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Engineering Access Program (ENGAP) celebrates 30 years and 100 graduates

September 29, 2015 — 

Founded in 1985, The Engineering Aboriginal Access Program at the University of Manitoba (ENGAP) is the most successful program of its kind in Canada, providing guidance to Indigenous peoples pursuing a degree in Engineering.

“The success of this program really hinges on the people,” says Randy Herrmann, P.Eng., Director of ENGAP. “We don’t just provide our students with counselling services, assistance in finding employment, daycare, or academic and financial support…we provide a community where our students feel at home and can thrive.”

Dan Brown was the first graduate of the ENGAP program in 1991.

Dan Brown, first graduate of ENGAP. Class of 1991

Dan Brown, first graduate of ENGAP. Class of ’91 

Like many future ENGAP students that would come after him, he didn’t come to university right after high school and that presented him with some challenges. “When I was in high school I had no idea what I was going to do with my life,” says Brown. “After being in the workforce for close to a decade I began to think about my future and my career in a different way. That’s when I heard about ENGAP.” Working at Manitoba Hydro, two hydraulics engineers there told him about the new program, but having been out of school for so long, Brown had no idea what was involved in going to university. “ENGAP provided so many supports that I didn’t even know I would need,” says Brown. “Tutoring, navigating the university, providing access to community based supports and counselling…these were all things that were really the keys to my success.” Brown is now the Manager of Process Control and Automation at Syncrude Canada Limited in Alberta, and sits on the Senate of the University of Alberta.

Accessibility to all peoples has always been a priority at the University of Manitoba. The U of M is committed to Indigenous Achievement and to ensuring the success of First Nations, Metis and Inuit students and graduates. “The Faculty of Engineering takes pride in being a leader in this important initiative,” says Dr. Jonathan Beddoes, P.Eng., Dean of Engineering. “The ENGAP program has created a unique environment for Indigenous students to succeed.”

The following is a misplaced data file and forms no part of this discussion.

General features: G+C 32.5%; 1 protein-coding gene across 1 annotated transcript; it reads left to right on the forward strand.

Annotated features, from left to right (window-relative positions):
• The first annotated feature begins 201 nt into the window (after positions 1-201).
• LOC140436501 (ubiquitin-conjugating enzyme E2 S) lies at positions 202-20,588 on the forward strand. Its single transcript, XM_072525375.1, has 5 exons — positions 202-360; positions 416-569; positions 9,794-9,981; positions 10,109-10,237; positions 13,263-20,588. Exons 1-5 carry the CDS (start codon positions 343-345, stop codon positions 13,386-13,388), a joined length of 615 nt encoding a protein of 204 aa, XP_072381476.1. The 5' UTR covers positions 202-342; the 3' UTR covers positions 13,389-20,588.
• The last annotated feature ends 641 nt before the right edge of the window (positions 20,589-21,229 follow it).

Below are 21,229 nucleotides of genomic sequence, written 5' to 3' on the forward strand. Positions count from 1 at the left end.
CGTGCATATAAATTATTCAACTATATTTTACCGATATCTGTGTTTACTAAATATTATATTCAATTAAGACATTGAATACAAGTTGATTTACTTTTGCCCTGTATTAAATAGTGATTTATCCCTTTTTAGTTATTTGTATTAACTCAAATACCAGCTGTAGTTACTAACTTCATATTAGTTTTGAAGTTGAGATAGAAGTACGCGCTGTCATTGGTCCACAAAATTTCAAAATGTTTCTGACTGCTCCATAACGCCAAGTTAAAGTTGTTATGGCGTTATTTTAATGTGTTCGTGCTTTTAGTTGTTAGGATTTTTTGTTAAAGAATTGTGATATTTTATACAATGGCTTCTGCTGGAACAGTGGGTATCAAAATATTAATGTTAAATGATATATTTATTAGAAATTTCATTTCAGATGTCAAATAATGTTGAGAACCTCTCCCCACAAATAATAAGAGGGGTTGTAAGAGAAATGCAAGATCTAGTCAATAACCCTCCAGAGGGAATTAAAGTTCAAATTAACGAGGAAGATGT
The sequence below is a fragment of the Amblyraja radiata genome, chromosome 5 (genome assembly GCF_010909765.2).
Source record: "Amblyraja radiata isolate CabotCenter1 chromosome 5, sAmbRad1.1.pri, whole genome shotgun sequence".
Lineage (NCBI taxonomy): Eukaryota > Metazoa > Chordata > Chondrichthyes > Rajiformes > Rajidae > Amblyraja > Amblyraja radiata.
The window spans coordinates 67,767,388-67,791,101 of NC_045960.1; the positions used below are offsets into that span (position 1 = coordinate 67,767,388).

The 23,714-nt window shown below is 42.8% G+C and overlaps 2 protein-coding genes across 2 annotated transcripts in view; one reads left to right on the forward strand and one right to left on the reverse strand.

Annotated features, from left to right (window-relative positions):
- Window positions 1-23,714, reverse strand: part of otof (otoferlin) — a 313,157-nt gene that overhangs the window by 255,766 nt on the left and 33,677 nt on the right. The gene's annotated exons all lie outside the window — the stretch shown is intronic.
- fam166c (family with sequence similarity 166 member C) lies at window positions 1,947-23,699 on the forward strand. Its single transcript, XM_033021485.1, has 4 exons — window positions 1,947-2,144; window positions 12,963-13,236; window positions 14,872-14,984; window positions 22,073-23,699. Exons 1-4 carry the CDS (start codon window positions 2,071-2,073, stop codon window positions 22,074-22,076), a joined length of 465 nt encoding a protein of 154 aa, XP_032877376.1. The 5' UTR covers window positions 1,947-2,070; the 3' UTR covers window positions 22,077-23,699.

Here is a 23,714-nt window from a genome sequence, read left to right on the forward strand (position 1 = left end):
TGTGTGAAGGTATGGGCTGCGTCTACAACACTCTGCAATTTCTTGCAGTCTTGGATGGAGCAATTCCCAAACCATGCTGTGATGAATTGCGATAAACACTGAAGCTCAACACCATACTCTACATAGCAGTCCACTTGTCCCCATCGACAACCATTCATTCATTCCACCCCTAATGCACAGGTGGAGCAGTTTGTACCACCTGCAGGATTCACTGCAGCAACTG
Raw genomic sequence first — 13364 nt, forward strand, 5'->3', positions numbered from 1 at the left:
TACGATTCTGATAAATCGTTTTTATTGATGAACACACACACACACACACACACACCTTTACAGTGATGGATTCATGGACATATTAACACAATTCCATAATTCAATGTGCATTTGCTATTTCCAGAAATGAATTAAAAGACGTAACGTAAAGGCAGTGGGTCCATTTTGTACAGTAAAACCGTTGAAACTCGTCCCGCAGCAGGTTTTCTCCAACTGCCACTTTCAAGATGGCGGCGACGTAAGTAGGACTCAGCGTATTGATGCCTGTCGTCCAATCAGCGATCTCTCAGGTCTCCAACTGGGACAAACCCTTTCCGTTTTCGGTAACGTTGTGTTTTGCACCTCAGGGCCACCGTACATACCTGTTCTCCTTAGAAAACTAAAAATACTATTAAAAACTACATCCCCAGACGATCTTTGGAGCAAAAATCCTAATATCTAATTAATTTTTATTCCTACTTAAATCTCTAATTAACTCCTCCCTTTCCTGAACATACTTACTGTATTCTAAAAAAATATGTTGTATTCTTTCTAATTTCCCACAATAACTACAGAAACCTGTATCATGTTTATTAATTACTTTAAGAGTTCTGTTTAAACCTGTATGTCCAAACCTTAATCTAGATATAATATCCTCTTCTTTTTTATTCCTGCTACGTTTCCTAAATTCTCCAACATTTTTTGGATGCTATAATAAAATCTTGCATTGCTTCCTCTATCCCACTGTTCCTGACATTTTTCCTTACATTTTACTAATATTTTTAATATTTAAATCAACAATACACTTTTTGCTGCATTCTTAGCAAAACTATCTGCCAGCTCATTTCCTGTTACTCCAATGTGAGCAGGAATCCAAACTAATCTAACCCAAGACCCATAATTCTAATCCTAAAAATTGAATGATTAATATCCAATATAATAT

Brown agrees. “Just having my high school diploma was not going to get me where I wanted to be,” says Brown. “The mentors I met through ENGAP gave me the ability to believe that I could get an engineering degree.”

ENGAP is having an impact. “We still have a long way to go,” says Herrmann. “Less than one percent of engineers in Canada are of Indigenous descent, but knowing this program is having an impact and can help grow that number is quite rewarding.”

This year the program celebrates another milestone in watching their 100th graduate receive an engineering degree. Rene O’Laney, grew up in Sagkeeng, Manitoba and he, like Brown, worked for several years prior to coming to the University of Manitoba. “When I first thought about coming back to school, it was just to get my carpentry ticket,” says O’Laney. “Then I went to a career fair and met a really nice lady from ENGAP. After speaking with her, I believed I could get an engineering degree. It wasn’t easy, but I did it!” O’Laney is now working on projects in northern Ontario for PCL Constructors.

ENGAP’s 30th anniversary celebrations will be highlighted during the Faculty of Engineering’s Homecoming 2015 festivities on October 2 & 3. Events will include the Faculty Homecoming Reception the afternoon of October 2 that will feature a talk by Dan Brown, entertainment by Sagkeeng’s Finest and the unveiling of a permanent installation in the EITC Atrium to mark this special occasion.


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